Recommended Reads: An Inspector Calls (1945)

Inspector Alan Grant

A Scotland Yard inspector described as having perseverance and conscientiousness, Grant has none of Poirot’s flamboyance or Holmes’ idiosyncrasies. However, he is best known as the protagonist in Tey’s The Daughter of Time, which was named by the Crime Writers’ Association as the greatest mystery novel of all time. This not only broke the mould by having a three-hundred-year-old case investigated — the ‘cold case’ of princes in the tower — but also changed posterity’s perception of Richard III through her sensitive and nuanced exploration of the circumstances surrounding the War of the Roses and the Tudor succession.

Recommended Reads: The Man in the Queue (1929), A Shilling for Candles (1936), The Daughter of Time (1951)

Sherlock Holmes

Quite possibly the most famous detective of all, Holmes has been a household name since publication — indeed, he was such a popular figure that when Conan Doyle killed him off in the story The Final Problem, Victorian London was said to have gone into mourning until Conan Doyle revived him! Famous for his brilliant skills in deduction, lodgings in 221B Baker Street, violin playing, and his infamous deerstalker hat and pipe, his brand has reached even greater heights of international cult status since the inception of the critically and commercially acclaimed BBC Sherlock series, starring Benedict Cumberbatch and Martin Freeman.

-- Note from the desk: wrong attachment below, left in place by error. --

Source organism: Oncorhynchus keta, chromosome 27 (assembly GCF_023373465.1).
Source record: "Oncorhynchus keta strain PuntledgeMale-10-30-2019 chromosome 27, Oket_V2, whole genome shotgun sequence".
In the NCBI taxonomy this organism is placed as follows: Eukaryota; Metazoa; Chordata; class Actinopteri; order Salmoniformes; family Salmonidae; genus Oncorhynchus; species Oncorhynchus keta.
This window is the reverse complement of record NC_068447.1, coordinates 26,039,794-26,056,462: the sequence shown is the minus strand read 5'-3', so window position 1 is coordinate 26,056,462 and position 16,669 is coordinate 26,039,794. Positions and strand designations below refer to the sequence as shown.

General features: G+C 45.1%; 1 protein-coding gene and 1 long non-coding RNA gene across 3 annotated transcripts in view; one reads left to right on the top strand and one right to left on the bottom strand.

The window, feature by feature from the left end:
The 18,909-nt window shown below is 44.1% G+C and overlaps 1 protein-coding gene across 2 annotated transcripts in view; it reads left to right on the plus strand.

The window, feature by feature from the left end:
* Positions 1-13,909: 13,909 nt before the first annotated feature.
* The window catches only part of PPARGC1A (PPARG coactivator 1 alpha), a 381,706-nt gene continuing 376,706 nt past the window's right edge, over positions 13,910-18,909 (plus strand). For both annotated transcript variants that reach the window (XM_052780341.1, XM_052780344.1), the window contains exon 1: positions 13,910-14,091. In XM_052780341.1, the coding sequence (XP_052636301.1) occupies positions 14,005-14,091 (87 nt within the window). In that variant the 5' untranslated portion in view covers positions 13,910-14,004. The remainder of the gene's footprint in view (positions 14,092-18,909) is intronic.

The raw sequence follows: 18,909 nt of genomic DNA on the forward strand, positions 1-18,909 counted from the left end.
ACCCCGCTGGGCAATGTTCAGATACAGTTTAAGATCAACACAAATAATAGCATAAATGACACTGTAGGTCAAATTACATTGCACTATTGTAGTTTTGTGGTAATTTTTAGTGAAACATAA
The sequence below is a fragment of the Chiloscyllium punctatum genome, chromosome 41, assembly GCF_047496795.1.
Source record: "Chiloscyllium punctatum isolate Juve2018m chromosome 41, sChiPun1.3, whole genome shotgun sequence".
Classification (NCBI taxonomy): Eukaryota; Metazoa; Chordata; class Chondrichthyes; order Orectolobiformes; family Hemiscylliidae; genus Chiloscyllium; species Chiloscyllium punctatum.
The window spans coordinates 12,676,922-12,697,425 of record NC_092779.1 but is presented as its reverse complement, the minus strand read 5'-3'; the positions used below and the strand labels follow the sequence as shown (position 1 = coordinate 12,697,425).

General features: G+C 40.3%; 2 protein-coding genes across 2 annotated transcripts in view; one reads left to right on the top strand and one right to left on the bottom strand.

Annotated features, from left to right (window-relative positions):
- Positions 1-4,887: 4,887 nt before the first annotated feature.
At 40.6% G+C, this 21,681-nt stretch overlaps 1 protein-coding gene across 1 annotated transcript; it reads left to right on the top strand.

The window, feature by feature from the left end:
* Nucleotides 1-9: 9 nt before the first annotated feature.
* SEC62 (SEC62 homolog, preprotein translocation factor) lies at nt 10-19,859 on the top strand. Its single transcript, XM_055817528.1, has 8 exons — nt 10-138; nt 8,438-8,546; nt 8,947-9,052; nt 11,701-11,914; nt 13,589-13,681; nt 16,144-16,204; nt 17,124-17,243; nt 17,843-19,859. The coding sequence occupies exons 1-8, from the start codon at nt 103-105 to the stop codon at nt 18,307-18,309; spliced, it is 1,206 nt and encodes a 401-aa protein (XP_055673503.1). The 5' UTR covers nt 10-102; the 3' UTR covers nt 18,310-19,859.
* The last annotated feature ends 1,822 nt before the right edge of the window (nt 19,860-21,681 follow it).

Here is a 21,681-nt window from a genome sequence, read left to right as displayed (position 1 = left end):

Recommended Reads: A Study in Scarlet (1887); The Adventures of Sherlock Holmes (1892); The Hound of the Baskervilles (1902)

Jaguar 3.4 Mk2, registered 1963, at Aust Motorway Services, Bristol, England, the car Inspector Morse was always seen in.

Inspector Endeavour Morse

Fulfilling to perfection the aforementioned pre-set mould of the eccentric yet brilliant detective, Morse became immortalised when he was played by the inimitable John Thaw in the TV series. From absolute refusal to tell others his first name (which is eventually revealed through the cryptic clue ‘My whole life’s effort has revolved around Eve’ in the TV episode of Death is Now My Neighbour) to his inseparability from his Jaguar to his penchant for real ale, Wagner operas, and cryptic crosswords, Morse has been a figure of fascination and delight for his reading and watching audiences.